by Patrick J. Buchanan – October 23, 1998
Fourteen years ago, foreign steel producers began dumping heavily into the U.S. market, choking America’s industry near to death. Big Steel went to the president. Ronald Reagan listened and acted.
On Sept. 22, 1984, he took to the airwaves to denounce “predatory practices” that had made America a “steel dump for the rest of the world.” “(T)hat simply isn’t acceptable,” said Reagan, as he pledged “swift, effective action.” He was true to his word.
“Voluntary export restraints” were imposed on steel dumpers who had grabbed 26.4 percent of our market. Imports were rolled back to 18.5 percent. With the U.S. market cordoned off for U.S. steel, $22 billion in investment capital poured into the industry. Productivity soared.
Reagan showed how strong governments act to protect their own in tough times. That economic patriotism is making a comeback. Before Congress adjourned, populist Democrat James A. Traficant introduced a resolution demanding a year’s cutoff of steel imports from any country caught violating U.S. anti-dumping laws.
Republicans offered a milk-and-water substitute, but it got only 153 votes, all Republican. By 345-44, Traficant’s resolution then rocketed through. Yet all 44 “no” votes were cast by Republicans.
Can the party not see the handwriting on the wall? The GOP had best get aboard and steer this train, or it will be run over by it, as it was on fast track. For the trade numbers just in guarantee that new America First trade laws will be passed in the 106th Congress, with or without Republican backing.
Consider: From January to August 1998, steel imports from Japan were up 141 percent over 1997; from Korea, 96 percent; from South Africa, 124 percent; from Australia, 160 percent; from India, 71 percent; from Indonesia, 387 percent. In August alone, Russian and Ukrainian steel imports were double and triple what they were in August 1997. Should Congress fail to act, the U.S. steel industry will be devastated before 2000.
As we can see now, the Asian crisis is a direct result of overproduction. Japan, China and the Pacific Rim, competing ferociously for U.S. consumers, built far too much capacity. Asia’s factories have been churning out far more goods than the world can consume. Like a herd of cattle that has become so numerous it eats up its own pasture and must be thinned, Asia’s industries must be culled for the good of all.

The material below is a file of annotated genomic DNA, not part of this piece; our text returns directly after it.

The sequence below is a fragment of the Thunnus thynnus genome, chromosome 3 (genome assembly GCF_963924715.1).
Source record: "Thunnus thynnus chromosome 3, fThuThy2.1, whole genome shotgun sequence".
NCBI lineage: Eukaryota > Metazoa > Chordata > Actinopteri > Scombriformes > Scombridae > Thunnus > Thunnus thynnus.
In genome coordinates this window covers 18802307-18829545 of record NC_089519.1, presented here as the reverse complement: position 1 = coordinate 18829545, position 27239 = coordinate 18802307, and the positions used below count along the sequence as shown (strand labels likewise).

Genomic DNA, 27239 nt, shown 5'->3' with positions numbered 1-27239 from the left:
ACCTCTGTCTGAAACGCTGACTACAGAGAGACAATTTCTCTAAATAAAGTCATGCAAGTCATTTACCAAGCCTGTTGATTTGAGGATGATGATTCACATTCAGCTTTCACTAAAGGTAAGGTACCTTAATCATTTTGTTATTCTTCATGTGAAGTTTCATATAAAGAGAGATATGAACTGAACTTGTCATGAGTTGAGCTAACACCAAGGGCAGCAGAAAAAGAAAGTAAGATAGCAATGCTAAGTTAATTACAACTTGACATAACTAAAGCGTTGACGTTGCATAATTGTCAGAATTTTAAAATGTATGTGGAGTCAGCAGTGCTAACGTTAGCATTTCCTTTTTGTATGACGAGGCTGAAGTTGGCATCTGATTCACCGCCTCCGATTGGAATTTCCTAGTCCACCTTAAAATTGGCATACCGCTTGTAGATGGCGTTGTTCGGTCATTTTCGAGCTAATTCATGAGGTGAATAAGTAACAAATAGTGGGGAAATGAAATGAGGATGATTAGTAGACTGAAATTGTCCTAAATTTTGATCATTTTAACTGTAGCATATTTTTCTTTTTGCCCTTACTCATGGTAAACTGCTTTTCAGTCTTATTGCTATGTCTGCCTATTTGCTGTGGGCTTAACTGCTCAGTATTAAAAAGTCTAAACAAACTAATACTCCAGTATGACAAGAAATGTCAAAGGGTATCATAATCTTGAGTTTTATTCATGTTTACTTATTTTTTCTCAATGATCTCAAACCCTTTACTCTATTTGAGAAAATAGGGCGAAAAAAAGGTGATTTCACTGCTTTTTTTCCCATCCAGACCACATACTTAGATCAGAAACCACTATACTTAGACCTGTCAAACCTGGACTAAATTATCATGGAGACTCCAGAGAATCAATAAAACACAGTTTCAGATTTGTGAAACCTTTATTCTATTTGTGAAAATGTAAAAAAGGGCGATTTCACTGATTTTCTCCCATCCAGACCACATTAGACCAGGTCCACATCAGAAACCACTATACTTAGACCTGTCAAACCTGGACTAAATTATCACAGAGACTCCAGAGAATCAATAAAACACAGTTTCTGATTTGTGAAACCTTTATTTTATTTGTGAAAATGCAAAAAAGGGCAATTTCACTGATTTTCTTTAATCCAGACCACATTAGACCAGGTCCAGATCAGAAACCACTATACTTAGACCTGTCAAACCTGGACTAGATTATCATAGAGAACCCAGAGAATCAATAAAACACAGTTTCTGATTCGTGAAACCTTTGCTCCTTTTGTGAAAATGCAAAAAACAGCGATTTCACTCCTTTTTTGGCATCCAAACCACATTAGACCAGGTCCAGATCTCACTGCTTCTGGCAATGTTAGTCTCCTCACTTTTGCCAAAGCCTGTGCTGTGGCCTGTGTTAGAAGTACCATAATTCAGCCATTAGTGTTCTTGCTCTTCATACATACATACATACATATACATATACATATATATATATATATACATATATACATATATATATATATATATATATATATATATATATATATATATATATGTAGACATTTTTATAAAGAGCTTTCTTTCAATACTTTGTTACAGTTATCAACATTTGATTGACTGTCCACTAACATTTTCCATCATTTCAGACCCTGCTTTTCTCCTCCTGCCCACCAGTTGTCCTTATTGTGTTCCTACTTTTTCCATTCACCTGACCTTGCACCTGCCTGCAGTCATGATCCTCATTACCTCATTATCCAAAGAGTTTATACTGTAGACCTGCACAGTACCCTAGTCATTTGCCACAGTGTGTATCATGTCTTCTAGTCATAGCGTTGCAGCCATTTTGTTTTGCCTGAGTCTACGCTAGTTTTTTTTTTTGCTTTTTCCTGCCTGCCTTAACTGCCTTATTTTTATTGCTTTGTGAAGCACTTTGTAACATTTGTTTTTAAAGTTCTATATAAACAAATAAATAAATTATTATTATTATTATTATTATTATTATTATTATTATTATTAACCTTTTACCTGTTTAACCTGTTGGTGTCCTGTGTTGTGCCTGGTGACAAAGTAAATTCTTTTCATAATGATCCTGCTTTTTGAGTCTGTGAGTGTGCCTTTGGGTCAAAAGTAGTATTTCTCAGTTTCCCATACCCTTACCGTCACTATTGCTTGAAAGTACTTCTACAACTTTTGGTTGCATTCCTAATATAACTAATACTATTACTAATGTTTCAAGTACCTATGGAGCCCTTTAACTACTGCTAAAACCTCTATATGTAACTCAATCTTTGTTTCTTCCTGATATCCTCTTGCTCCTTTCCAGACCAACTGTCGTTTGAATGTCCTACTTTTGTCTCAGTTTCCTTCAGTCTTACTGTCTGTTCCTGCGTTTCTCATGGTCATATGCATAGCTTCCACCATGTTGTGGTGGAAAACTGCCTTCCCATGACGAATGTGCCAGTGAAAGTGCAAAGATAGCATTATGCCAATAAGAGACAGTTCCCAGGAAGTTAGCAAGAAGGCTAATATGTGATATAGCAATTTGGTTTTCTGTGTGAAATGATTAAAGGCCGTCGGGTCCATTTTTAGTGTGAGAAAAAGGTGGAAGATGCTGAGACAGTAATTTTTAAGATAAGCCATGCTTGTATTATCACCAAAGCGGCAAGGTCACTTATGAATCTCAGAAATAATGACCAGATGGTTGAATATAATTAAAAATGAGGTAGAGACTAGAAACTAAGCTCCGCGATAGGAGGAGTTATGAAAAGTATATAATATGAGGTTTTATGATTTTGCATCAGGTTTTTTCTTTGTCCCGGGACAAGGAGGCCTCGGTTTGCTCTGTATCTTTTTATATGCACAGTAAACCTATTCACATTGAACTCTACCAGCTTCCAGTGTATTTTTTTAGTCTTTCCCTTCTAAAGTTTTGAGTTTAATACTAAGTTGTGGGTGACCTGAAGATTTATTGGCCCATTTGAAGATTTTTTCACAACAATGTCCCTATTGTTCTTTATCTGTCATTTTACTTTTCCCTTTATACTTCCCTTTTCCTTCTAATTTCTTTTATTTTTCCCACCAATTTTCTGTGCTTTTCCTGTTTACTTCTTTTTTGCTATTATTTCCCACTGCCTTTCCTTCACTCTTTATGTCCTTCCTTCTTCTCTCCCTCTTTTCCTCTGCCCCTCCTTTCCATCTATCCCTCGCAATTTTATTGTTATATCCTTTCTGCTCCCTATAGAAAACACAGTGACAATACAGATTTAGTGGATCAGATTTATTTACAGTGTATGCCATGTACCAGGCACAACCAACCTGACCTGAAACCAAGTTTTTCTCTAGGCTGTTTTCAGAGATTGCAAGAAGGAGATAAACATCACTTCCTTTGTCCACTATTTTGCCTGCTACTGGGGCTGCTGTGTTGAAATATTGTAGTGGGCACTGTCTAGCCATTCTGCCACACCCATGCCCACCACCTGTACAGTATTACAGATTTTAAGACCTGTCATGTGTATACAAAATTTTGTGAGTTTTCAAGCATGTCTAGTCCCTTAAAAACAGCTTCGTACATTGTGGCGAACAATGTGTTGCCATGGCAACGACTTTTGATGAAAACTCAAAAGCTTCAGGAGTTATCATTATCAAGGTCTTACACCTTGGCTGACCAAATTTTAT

But instead of a modest slaughter of its own, Asia, egged on by the International Monetary Fund, has decided to drive its herds over into our range land — to eat out our forage and kill our cattle, instead of their own. That is how nations naturally behave in troubled economic times.
The Clintonites, however, being good globalists, are perfectly content to let this happen. “Our policy has been (that) our markets … remain open,” says Trade Representative Charlene Barshefsky. She has also told incredulous Europeans, who take in a tenth of the steel we do, that they, too, should absorb more foreign steel.
While this comports splendidly with the theories of England’s 19th century Utopians like Richard Cobden, from the standpoint of Alexander Hamilton’s economic nationalism, it is madness.
Projecting the January-August trade figures to year’s end, the United States is going to run a 1998 trade deficit in manufactures of $229 billion or 17 times our trade surplus in farm goods. We will end the year having exported about $543 billion in manufactured goods but having imported $772 billion.
What these numbers say, nay, scream, is that all the blather about our future being in exporting to “the 96 percent of our consumers who live outside the United States” is nonsense. The greatest potential market for U.S. manufacturers is that huge share of the U.S. market our free-trade zealots have given away.
This year, we will run $172 billion in trade deficits in vehicles, textiles, office machines, TVs, VCRs and electrical machinery alone — but trade surpluses in cigarettes, corn, soybeans, animal feeds, meat, wheat, cotton, coal, hides and skins, rice, pulp, waste paper, tobacco, fats, flour and fertilizers. This is the kind of trade profile America had around the time of the Lewis and Clark Expedition.
Folks, these numbers are no longer just about trade. They are about national security and national survival. They are about whether America, faced with trade wars being launched against her, will embrace a policy that is indistinguishable from pacifism. And if the GOP is going to stand with Clinton and globalism, and against Americanism, both are inviting the same political fate in 2000.